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Considered to be one of the most accurate portrayals of the Lovecraft mythos, “The Dunwich Horror” is a multi-dimensional acid trip with little plot.

Wilbur Wheatley seeks the Necronomicon to study its divination. He seduces University student Nancy, and his nefarious lineage is soon revealed, threatening Nancy’s life and all those within this realm. Let’s dig into 1970’s “The Dunwich Horror”, directed by Daniel Haller!

As I See It

Most of the coverage I read on The Dunwich Horror lauded it as being the closest to paper representation of Lovecraft. Though I’m not anyway near a Lovecraft scholar, I’ve read my share, and I do not see quite the same parallel.

There is less of a plot and more of a tone or feel. A reverberation that aims to disorient and discomfort you as you watch. Countless psychedelic sequences mark the presence and malevolence of a creature born of another realm. A clever tactic that lends for some interesting camera maneuvers and tricks but does little to keep any pace or cohesion.

The film is successful in technical expertise from an artistic standpoint. I especially like a visionary scene that seemed to be shot through cheese cloth with Nancy lying on a sacrificial slab, in a dress exposing her thigh. It played out as erotic and mysterious, but it foreshadowed the climax which was much less effective.

It managed to make some of the densest and impenetrably complex aspects of Lovecraft’s mythos, blindingly boring.

I’m not sure why so many Lovecraft adaptations fail. Lovecraft Country had one of the most brilliant pilots I’ve ever seen but then fell flat after four episodes. Stuart Gordon gave some of the best efforts possible, but he was also such a unique visionary that personally it never registers as Lovecraft. That’s a compliment to Gordon who holds a special place in my horror heritage.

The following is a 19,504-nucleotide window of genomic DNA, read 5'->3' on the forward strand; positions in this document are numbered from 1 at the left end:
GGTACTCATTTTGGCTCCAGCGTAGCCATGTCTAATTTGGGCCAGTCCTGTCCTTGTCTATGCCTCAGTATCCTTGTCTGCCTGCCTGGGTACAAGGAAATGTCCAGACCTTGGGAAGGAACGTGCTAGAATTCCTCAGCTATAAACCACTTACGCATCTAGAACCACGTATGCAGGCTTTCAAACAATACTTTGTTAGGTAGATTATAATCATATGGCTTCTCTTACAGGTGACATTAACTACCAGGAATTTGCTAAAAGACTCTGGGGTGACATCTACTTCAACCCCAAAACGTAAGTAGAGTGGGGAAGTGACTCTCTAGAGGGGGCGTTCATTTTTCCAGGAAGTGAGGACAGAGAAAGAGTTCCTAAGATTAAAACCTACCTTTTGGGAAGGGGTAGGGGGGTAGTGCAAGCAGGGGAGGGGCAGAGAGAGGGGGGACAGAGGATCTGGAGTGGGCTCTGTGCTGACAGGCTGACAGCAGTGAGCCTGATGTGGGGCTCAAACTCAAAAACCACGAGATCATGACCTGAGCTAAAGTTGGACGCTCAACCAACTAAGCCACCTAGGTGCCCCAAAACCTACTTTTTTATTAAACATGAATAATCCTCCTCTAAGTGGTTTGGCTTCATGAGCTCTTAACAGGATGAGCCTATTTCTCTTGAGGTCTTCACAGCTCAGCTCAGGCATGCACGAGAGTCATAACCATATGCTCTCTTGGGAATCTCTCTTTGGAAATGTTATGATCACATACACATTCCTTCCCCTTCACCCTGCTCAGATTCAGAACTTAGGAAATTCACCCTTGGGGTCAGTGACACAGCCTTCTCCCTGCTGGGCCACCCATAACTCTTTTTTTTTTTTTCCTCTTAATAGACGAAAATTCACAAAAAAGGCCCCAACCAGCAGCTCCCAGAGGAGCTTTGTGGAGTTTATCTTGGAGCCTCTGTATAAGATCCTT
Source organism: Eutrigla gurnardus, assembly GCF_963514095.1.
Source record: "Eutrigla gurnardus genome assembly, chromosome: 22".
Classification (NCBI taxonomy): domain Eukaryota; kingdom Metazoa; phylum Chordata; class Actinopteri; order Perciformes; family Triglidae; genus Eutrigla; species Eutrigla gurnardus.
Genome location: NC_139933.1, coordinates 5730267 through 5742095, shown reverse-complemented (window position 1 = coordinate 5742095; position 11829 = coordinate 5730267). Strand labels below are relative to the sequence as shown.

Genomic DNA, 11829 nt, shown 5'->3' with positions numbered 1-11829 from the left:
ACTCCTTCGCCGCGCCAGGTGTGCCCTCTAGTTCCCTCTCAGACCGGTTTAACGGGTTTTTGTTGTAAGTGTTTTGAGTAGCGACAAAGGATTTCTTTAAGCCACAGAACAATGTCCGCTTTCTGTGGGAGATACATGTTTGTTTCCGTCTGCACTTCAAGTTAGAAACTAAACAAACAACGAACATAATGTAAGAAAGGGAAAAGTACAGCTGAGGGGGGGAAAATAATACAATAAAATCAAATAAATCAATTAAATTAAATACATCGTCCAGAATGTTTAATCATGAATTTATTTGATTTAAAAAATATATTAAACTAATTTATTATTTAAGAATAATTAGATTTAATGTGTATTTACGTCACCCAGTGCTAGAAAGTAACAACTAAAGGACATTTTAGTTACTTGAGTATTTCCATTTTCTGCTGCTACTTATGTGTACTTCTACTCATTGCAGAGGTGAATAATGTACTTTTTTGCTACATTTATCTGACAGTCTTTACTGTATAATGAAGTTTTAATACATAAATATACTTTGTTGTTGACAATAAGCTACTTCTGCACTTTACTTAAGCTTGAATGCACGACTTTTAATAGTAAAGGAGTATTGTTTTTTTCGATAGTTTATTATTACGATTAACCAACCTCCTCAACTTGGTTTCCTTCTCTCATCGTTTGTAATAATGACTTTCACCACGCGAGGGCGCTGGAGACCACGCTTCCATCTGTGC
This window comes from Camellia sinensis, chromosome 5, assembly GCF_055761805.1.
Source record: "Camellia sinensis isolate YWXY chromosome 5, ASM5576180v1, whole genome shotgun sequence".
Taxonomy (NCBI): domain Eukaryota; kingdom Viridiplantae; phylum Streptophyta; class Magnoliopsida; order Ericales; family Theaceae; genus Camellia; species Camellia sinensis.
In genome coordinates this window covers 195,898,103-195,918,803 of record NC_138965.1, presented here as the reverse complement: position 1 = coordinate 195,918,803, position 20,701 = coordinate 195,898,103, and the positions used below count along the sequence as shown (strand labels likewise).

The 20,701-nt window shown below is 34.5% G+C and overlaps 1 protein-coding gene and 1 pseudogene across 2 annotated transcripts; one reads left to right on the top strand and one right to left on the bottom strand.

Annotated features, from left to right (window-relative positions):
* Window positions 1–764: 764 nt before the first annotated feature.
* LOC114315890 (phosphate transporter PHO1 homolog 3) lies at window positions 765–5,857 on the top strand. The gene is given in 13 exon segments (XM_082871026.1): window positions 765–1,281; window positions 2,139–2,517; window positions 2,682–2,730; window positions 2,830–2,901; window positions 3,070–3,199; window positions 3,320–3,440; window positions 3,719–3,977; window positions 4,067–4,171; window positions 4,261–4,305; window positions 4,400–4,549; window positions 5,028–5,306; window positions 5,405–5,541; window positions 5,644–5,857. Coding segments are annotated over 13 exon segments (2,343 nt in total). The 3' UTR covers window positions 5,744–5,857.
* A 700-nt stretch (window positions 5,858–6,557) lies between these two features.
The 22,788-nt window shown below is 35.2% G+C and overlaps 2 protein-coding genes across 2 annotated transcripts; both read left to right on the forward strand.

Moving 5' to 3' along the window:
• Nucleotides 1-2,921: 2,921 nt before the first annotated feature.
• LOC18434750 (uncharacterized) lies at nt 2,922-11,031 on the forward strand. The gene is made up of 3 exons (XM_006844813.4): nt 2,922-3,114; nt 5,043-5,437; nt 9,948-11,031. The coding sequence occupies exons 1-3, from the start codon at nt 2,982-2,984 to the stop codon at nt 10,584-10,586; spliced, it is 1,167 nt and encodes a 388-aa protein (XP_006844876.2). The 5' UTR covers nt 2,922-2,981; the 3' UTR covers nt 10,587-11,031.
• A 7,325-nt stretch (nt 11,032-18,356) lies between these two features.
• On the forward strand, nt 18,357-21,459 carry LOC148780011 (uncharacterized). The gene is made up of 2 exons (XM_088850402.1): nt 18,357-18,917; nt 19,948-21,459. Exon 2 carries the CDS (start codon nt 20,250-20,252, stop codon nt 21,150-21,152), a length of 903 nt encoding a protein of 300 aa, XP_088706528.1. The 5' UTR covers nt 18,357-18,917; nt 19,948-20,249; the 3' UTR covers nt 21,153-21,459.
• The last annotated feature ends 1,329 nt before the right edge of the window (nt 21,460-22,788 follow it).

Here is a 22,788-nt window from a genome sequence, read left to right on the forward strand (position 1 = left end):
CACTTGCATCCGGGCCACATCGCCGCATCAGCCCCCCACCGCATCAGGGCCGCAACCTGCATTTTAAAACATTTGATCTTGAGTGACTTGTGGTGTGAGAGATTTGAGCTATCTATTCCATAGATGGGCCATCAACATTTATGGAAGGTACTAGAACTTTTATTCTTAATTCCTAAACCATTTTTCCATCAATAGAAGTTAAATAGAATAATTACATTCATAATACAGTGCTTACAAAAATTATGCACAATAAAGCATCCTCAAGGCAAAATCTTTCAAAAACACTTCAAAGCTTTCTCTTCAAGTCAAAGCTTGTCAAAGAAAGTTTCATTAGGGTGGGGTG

Perhaps the best Lovecraftian cinematic effort wasn’t even a Lovecraft piece at all. The Mist (2007), a Stephen King adaptation, channeled Lovecraft with the most success in my opinion.

I’m still waiting for the perfect personification of Lovecraft’s world building.

Famous Faces

Dean Stockwell (Quantum Leap, Dune [1984]) is unrecognizable as mustachioed Wilbur Wheatley.

Of Gratuitous Nature

Completely ignoring 30 years of dedication to honing the craft of acting is unforgivable.


50’s heartthrob Sandra Dee (Gidget [1959]) is the blonde bombshell built on a foundation of innocence and fun. Although I feel she was miscast in the role, there is an evocative nature to her portrayal which lingers.

Ripe for a Remake

Any Lovecraft story is lush for the picking. It’s the translation that is difficult. Most “successful” adaptations step over the line of ironic or just straight cheese.


There have been countless attempts at this novella both long and short form, none of which have summoned my attention.

Where to Watch

Shout Factory released a double feature along with Murders in the Rue Morgue (1932), the Edgar Allan Poe adaptation. It is also available to rent on Amazon, but only in standard definition.

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1 Comment

1 Record

  1. on January 20, 2021 at 8:54 am
    Blogferatu wrote:

    I couldn’t agree with you more. As a movie, I always thought this was just plain bad. As an adaptation, it’s laughable.


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